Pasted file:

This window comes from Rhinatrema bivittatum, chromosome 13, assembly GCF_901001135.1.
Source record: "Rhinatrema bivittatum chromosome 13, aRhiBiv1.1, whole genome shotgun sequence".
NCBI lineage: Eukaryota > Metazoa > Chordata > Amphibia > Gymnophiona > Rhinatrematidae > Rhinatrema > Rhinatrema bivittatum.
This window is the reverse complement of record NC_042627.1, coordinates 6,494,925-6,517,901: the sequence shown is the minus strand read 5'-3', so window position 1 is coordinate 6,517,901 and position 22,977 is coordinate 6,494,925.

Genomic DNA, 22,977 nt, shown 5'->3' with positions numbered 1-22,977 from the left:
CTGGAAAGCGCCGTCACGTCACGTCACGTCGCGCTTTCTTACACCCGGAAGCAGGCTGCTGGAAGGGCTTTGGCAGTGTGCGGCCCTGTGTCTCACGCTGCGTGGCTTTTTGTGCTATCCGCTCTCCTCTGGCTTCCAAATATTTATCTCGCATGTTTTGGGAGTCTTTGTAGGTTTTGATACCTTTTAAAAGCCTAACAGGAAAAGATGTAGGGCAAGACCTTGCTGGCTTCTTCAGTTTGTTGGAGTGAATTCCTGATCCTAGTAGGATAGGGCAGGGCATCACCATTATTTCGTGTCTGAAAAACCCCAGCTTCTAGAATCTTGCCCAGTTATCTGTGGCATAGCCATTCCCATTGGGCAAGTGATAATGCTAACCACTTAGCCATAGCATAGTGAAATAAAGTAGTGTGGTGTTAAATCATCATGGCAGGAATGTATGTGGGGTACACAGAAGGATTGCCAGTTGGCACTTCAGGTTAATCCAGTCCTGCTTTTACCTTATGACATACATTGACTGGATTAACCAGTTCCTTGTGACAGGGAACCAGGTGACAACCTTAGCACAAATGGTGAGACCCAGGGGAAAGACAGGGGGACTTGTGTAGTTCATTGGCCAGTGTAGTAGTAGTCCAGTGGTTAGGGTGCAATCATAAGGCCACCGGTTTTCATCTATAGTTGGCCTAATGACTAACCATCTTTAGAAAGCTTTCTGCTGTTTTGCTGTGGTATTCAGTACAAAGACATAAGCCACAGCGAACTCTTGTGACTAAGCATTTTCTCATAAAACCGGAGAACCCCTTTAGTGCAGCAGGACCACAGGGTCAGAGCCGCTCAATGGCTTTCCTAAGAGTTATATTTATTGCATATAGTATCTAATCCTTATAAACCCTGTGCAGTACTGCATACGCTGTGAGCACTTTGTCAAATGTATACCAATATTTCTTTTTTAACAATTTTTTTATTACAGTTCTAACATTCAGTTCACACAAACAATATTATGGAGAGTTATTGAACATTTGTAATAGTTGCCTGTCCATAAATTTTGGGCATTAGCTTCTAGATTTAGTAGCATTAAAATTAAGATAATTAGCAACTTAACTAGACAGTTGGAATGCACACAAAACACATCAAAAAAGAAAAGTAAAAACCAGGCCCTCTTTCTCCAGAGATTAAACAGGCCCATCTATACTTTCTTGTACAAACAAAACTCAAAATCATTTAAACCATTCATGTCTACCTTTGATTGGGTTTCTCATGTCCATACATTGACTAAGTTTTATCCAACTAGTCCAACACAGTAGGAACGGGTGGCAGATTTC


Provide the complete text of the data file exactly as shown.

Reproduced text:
This window comes from Rhinatrema bivittatum, chromosome 13, assembly GCF_901001135.1.
Source record: "Rhinatrema bivittatum chromosome 13, aRhiBiv1.1, whole genome shotgun sequence".
NCBI lineage: Eukaryota > Metazoa > Chordata > Amphibia > Gymnophiona > Rhinatrematidae > Rhinatrema > Rhinatrema bivittatum.
This window is the reverse complement of record NC_042627.1, coordinates 6,494,925-6,517,901: the sequence shown is the minus strand read 5'-3', so window position 1 is coordinate 6,517,901 and position 22,977 is coordinate 6,494,925.

Genomic DNA, 22,977 nt, shown 5'->3' with positions numbered 1-22,977 from the left:
CTGGAAAGCGCCGTCACGTCACGTCACGTCGCGCTTTCTTACACCCGGAAGCAGGCTGCTGGAAGGGCTTTGGCAGTGTGCGGCCCTGTGTCTCACGCTGCGTGGCTTTTTGTGCTATCCGCTCTCCTCTGGCTTCCAAATATTTATCTCGCATGTTTTGGGAGTCTTTGTAGGTTTTGATACCTTTTAAAAGCCTAACAGGAAAAGATGTAGGGCAAGACCTTGCTGGCTTCTTCAGTTTGTTGGAGTGAATTCCTGATCCTAGTAGGATAGGGCAGGGCATCACCATTATTTCGTGTCTGAAAAACCCCAGCTTCTAGAATCTTGCCCAGTTATCTGTGGCATAGCCATTCCCATTGGGCAAGTGATAATGCTAACCACTTAGCCATAGCATAGTGAAATAAAGTAGTGTGGTGTTAAATCATCATGGCAGGAATGTATGTGGGGTACACAGAAGGATTGCCAGTTGGCACTTCAGGTTAATCCAGTCCTGCTTTTACCTTATGACATACATTGACTGGATTAACCAGTTCCTTGTGACAGGGAACCAGGTGACAACCTTAGCACAAATGGTGAGACCCAGGGGAAAGACAGGGGGACTTGTGTAGTTCATTGGCCAGTGTAGTAGTAGTCCAGTGGTTAGGGTGCAATCATAAGGCCACCGGTTTTCATCTATAGTTGGCCTAATGACTAACCATCTTTAGAAAGCTTTCTGCTGTTTTGCTGTGGTATTCAGTACAAAGACATAAGCCACAGCGAACTCTTGTGACTAAGCATTTTCTCATAAAACCGGAGAACCCCTTTAGTGCAGCAGGACCACAGGGTCAGAGCCGCTCAATGGCTTTCCTAAGAGTTATATTTATTGCATATAGTATCTAATCCTTATAAACCCTGTGCAGTACTGCATACGCTGTGAGCACTTTGTCAAATGTATACCAATATTTCTTTTTTAACAATTTTTTTATTACAGTTCTAACATTCAGTTCACACAAACAATATTATGGAGAGTTATTGAACATTTGTAATAGTTGCCTGTCCATAAATTTTGGGCATTAGCTTCTAGATTTAGTAGCATTAAAATTAAGATAATTAGCAACTTAACTAGACAGTTGGAATGCACACAAAACACATCAAAAAAGAAAAGTAAAAACCAGGCCCTCTTTCTCCAGAGATTAAACAGGCCCATCTATACTTTCTTGTACAAACAAAACTCAAAATCATTTAAACCATTCATGTCTACCTTTGATTGGGTTTCTCATGTCCATACATTGACTAAGTTTTATCCAACTAGTCCAACACAGTAGGAACGGGTGGCAGATTTC